Google’s $2.1 billion bid for fitness tracker manufacturer Fitbit will face a comprehensive EU antitrust investigation next week, people knowledgeable about the matter has said.
- Sources suggest Google’s potential acquisition of wearables leader FitBit will face a probe by the EU
- The move comes despite Google stating it will not use FitBit’s health data for ad targeting
Alphabet Inc unit Google this month offered to not utilise Fitbit’s health data to allow it to target ads in an effort to address European Union antitrust concerns. The launching of a investigation indicates that this isn’t sufficient.
The deal, announced last November, could see Google compete with market leader Apple Inc and Samsung Electronics in the fitness-tracking and smart-watch marketplace, alongside others such as Huawei Technologies and Xiaomi.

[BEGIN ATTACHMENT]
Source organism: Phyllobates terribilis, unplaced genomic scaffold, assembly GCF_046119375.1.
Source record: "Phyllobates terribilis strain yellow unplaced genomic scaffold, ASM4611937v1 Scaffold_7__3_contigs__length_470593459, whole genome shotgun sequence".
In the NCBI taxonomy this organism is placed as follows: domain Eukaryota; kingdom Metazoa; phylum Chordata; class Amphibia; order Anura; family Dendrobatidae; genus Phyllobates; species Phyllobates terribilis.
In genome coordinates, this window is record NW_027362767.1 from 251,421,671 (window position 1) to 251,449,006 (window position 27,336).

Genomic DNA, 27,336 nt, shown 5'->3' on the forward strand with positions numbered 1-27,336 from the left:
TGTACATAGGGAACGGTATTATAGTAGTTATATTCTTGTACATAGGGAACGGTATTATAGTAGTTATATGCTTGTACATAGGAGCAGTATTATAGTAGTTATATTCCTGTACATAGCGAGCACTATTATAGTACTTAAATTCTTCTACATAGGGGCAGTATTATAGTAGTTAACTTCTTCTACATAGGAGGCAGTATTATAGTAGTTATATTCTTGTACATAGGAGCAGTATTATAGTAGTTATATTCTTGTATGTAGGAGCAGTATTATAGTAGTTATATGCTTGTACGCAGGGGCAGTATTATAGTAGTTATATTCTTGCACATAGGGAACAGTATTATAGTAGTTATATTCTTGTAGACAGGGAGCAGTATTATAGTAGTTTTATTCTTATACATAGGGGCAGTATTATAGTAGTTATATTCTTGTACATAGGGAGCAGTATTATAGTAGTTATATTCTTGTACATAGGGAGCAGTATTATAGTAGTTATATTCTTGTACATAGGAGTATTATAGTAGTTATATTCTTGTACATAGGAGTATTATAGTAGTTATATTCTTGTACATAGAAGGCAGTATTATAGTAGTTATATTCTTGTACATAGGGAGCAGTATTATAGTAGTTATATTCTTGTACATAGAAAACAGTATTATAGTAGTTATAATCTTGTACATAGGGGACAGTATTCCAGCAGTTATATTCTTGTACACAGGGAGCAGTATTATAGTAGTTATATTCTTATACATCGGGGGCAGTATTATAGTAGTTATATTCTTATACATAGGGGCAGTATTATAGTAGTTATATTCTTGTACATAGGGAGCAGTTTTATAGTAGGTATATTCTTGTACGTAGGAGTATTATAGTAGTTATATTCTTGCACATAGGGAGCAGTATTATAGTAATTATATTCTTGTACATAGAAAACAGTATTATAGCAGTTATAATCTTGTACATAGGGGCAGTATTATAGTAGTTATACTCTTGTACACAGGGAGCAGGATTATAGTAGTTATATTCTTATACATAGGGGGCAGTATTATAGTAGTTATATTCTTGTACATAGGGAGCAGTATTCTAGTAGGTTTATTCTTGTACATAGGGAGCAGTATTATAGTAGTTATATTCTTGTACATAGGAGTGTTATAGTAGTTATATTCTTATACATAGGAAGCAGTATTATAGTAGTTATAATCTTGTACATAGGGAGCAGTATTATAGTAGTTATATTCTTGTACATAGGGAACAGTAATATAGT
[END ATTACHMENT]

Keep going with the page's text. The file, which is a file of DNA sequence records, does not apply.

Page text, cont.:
The European Commission, which will launch the probe following the end of its preliminary review on the 4th of August, is expected to make use of this four-month long investigation to research in depth the use of data in healthcare, one of the people said.
The Commission declined to comment. Google reiterated previous comments, saying the deal is all about not data and apparatus.
“The wearables space is crowded, and we believe the combination of Google and Fitbit’s hardware efforts will increase competition in the sector, benefiting consumers and making the next generation of devices better and more affordable,” a spokeswoman said.
Google’s data Guarantee has drawn criticism from wearables rivals health care providers and privacy advocates for not addressing their concerns that the deal would increase its dominance in the online search market and its trove of data.
News bureau MLex was the first to report the imminent EU investigation.